Bobo balance

Overall

All in all, the Bobo Board gave structure and focus to exercises, but I was frustrated by the limitations on tracking, analysis, and understanding whether I’m improving or whether there are particular areas of weakness. There’s also a frustrating glitch where, if you turn the board off before you quit the app, you’re stuck in the app without any way to quit it – you have to restart the board, or turn off your phone.

It seems that a number of the features that I was hoping for are available on the Pro version, and I think that perhaps some of the elements that look like they should be interactive but aren’t are down to some of the interface being copied from that Pro version. I fed back a number of app quirks and observations to the distributor who assured me that the software engineers are looking into making app improvements. Certainly if I were buying this board I’d want the confidence that regular updates were being made, and new features added. I feel like I’ve definitely improved from the early days when I was wobbling around all over the place in even the easiest setting, but given my progress I can see that I might well feel like I was just doing yet another workout after a while, rather than moving forward or seeing progress. I’d especially like to be able to see the data to prove I’ve improved, rather than it being a vague sense of fatigue in the glutes that’s telling me I’m doing myself some good.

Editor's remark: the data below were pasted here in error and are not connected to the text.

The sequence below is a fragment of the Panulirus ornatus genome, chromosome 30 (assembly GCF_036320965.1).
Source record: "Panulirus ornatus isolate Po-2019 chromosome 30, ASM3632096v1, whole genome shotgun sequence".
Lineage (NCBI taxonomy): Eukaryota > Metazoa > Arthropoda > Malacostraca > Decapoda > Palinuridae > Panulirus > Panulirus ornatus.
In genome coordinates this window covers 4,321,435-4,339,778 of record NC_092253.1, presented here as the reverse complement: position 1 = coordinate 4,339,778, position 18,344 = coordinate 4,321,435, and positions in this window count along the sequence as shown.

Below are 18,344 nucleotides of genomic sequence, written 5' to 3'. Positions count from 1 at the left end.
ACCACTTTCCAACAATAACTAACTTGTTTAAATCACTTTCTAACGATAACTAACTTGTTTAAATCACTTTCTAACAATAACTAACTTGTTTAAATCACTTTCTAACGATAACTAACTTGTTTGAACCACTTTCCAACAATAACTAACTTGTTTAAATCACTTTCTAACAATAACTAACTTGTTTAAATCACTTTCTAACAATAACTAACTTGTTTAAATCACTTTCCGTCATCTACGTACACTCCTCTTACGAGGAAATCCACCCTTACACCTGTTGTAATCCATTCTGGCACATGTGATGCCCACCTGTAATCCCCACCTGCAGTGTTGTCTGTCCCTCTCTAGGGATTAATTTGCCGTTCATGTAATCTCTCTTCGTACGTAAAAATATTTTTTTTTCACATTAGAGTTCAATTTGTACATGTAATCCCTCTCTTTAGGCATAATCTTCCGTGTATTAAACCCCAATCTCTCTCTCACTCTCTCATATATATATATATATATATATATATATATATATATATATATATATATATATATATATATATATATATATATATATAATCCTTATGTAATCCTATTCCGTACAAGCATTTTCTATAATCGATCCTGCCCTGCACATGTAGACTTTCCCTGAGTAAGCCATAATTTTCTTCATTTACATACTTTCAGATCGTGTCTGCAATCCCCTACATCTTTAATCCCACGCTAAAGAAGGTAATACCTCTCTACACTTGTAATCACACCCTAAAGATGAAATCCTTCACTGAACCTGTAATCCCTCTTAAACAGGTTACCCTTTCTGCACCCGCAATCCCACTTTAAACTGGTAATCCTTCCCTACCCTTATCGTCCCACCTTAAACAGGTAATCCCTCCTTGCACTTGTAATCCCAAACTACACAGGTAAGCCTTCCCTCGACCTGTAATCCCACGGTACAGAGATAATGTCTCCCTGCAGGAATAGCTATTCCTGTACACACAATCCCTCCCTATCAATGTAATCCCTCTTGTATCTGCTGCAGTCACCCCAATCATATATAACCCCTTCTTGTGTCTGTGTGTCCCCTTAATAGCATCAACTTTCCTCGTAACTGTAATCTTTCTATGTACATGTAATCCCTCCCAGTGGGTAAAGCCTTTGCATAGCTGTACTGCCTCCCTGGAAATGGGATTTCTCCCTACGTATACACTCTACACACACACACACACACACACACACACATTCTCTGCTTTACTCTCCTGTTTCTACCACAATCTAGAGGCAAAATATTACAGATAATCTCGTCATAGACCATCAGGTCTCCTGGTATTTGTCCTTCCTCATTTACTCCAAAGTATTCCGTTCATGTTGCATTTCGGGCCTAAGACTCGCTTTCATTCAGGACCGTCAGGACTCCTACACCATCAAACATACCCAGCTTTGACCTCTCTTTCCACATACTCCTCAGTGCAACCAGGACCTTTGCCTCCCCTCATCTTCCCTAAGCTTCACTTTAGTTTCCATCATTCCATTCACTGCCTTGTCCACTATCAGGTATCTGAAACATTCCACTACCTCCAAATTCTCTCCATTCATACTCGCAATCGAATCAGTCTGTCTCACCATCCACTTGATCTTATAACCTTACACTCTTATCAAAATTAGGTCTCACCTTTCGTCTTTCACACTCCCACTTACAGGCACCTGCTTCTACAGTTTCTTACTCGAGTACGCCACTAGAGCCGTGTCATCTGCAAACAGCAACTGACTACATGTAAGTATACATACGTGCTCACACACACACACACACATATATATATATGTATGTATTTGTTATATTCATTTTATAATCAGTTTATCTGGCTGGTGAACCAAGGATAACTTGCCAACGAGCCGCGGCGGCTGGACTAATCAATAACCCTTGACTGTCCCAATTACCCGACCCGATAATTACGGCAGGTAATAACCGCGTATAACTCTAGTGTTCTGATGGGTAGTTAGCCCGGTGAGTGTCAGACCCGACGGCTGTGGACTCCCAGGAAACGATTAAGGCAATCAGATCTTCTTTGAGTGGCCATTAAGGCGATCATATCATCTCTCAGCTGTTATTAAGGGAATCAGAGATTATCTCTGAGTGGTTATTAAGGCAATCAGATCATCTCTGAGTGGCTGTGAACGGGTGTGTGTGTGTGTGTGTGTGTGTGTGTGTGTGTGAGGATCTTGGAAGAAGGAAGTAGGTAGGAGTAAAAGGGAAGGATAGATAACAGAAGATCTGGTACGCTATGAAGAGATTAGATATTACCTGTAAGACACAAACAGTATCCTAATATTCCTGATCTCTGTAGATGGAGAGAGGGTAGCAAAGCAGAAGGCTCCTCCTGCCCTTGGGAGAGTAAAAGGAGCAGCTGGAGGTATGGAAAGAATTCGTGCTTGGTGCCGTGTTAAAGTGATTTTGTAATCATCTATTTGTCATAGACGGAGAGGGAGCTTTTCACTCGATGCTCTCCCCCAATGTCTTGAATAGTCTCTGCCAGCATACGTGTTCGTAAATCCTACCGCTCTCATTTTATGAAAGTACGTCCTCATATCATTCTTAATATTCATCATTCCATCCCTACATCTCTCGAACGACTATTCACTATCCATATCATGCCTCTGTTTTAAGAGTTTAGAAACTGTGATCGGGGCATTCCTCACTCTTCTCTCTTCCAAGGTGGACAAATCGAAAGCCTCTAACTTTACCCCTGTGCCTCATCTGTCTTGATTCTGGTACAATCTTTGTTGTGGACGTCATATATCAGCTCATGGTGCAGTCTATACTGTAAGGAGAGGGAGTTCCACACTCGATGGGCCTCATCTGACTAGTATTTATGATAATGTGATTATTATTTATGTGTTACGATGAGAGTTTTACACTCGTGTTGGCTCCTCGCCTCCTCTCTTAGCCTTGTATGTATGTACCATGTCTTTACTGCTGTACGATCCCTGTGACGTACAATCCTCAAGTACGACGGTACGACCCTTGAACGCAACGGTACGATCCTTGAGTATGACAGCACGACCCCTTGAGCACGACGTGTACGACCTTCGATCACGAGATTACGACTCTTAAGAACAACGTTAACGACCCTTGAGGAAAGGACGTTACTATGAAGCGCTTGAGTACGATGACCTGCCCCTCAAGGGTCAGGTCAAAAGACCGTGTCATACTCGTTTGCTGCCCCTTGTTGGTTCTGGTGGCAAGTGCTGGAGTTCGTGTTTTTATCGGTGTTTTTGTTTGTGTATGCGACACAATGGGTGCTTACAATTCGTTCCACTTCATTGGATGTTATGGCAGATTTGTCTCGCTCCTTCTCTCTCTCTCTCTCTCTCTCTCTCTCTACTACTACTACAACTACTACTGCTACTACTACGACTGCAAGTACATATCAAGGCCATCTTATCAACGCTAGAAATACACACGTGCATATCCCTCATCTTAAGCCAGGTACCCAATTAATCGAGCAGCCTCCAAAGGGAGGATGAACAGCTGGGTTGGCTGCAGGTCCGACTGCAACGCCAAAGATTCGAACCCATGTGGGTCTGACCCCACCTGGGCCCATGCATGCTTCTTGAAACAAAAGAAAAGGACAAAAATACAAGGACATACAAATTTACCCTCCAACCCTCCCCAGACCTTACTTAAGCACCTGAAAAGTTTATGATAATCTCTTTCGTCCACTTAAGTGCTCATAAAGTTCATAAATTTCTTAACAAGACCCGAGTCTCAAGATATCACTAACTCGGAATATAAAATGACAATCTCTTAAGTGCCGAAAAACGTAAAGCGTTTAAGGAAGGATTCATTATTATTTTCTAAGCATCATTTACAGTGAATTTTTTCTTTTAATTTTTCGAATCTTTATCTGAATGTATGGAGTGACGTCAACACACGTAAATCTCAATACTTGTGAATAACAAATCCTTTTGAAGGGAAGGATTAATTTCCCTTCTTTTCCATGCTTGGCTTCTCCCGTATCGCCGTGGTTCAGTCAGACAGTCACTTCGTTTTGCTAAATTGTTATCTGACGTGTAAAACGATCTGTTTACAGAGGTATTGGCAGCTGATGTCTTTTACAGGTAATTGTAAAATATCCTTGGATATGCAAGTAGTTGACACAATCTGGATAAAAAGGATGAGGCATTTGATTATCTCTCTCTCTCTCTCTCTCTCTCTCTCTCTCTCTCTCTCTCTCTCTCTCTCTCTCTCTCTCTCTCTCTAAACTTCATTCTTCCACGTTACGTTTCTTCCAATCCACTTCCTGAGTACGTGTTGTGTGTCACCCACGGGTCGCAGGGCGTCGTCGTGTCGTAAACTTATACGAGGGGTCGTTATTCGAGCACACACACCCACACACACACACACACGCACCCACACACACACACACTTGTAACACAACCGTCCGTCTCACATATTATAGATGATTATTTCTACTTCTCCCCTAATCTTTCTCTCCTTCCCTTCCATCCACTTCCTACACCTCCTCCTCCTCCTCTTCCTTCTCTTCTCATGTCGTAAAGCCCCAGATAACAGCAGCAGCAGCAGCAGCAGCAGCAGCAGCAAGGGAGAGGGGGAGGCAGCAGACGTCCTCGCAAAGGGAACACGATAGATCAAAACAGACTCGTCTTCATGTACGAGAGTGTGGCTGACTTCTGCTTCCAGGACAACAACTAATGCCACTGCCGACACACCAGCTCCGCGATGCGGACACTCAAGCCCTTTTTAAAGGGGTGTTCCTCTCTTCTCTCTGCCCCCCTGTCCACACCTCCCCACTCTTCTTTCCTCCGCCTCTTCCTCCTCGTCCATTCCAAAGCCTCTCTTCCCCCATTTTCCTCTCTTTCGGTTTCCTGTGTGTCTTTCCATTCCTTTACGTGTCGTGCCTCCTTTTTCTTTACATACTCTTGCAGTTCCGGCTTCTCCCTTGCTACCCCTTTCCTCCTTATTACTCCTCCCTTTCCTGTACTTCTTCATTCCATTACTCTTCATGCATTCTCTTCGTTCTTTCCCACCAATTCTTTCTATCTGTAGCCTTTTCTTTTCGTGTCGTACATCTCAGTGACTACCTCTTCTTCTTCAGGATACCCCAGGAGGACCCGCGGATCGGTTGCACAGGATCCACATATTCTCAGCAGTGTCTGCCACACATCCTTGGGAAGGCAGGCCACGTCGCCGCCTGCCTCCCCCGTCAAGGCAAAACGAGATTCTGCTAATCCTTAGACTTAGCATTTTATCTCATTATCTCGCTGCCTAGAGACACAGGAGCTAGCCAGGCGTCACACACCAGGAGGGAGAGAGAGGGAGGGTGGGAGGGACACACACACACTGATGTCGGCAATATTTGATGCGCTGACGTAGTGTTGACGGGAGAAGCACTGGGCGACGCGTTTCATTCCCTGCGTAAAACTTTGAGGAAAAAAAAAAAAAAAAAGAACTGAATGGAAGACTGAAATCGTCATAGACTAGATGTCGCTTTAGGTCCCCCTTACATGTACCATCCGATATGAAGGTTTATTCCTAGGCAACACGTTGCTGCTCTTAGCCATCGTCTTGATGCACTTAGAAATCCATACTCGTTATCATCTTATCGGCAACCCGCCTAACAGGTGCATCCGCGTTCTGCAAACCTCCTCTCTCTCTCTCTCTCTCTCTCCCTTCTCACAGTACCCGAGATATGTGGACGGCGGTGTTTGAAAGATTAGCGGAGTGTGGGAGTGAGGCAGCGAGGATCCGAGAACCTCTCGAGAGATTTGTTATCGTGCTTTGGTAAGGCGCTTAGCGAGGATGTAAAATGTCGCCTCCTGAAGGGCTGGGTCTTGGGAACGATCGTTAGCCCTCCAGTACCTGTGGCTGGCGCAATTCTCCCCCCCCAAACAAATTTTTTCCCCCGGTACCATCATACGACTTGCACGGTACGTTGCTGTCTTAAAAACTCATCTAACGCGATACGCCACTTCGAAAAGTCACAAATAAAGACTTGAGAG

Bobo balance

That said, I’m pretty sure I have seen improvements in stability in the month I’ve been testing it, so I hope to be able to continue. I have a long standing hip injury, and it’s noticeable that I struggle with the dynamic moves in particular on this side, compared to the other. It’s also noticeable that I find myself holding poses which I wouldn’t bother to stick at if I didn’t have the Bobo Balance workout instructing me and doing the countdown. Sure, maybe there are other apps and equipment that might give a similar push to try a bit harder, but for what the Bobo Balance sets out to do, it does it reasonably well. With a bit more app development I think it could do it a fair bit better still, so I hope the promised software improvements are forthcoming.

Bobo balance

Comments (0)

    Very interesting. I’m recovering from an ankle injury and tempted by one of these. I’m sure some of the cost could be recovered on Ebay later on!

    The merits of balance training are understated. However, at that price you can see why people don’t bother.
    There are plenty of cheaper options if you look.

    For ankle injuries I’d highly recommend a simple old fashioned wobble board at about £20. NB I’m no physio, just someone who twisted both many years ago.